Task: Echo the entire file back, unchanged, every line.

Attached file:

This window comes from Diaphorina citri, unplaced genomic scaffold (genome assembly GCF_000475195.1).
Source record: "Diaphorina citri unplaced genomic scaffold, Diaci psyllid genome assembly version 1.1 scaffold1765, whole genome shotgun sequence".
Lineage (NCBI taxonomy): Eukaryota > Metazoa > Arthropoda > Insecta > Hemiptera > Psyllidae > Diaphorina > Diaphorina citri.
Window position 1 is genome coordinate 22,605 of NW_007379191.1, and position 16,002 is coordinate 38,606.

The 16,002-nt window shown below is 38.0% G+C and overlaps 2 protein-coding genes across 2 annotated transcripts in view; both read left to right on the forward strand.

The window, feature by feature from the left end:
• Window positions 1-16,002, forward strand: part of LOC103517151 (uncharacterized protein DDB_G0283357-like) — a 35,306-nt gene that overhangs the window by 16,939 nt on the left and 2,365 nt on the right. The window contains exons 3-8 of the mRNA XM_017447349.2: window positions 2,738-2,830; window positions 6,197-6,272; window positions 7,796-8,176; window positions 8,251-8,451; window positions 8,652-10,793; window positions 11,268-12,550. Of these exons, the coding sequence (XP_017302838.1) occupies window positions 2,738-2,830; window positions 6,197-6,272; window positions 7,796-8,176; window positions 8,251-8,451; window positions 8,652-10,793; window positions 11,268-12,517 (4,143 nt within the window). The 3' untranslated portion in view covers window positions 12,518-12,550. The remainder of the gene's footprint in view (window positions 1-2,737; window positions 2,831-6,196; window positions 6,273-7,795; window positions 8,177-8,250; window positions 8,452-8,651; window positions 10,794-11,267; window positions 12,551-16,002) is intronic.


This window comes from Diaphorina citri, unplaced genomic scaffold (genome assembly GCF_000475195.1).
Source record: "Diaphorina citri unplaced genomic scaffold, Diaci psyllid genome assembly version 1.1 scaffold1765, whole genome shotgun sequence".
Lineage (NCBI taxonomy): Eukaryota > Metazoa > Arthropoda > Insecta > Hemiptera > Psyllidae > Diaphorina > Diaphorina citri.
Window position 1 is genome coordinate 22,605 of NW_007379191.1, and position 16,002 is coordinate 38,606.

The 16,002-nt window shown below is 38.0% G+C and overlaps 2 protein-coding genes across 2 annotated transcripts in view; both read left to right on the forward strand.

The window, feature by feature from the left end:
• Window positions 1-16,002, forward strand: part of LOC103517151 (uncharacterized protein DDB_G0283357-like) — a 35,306-nt gene that overhangs the window by 16,939 nt on the left and 2,365 nt on the right. The window contains exons 3-8 of the mRNA XM_017447349.2: window positions 2,738-2,830; window positions 6,197-6,272; window positions 7,796-8,176; window positions 8,251-8,451; window positions 8,652-10,793; window positions 11,268-12,550. Of these exons, the coding sequence (XP_017302838.1) occupies window positions 2,738-2,830; window positions 6,197-6,272; window positions 7,796-8,176; window positions 8,251-8,451; window positions 8,652-10,793; window positions 11,268-12,517 (4,143 nt within the window). The 3' untranslated portion in view covers window positions 12,518-12,550. The remainder of the gene's footprint in view (window positions 1-2,737; window positions 2,831-6,196; window positions 6,273-7,795; window positions 8,177-8,250; window positions 8,452-8,651; window positions 10,794-11,267; window positions 12,551-16,002) is intronic.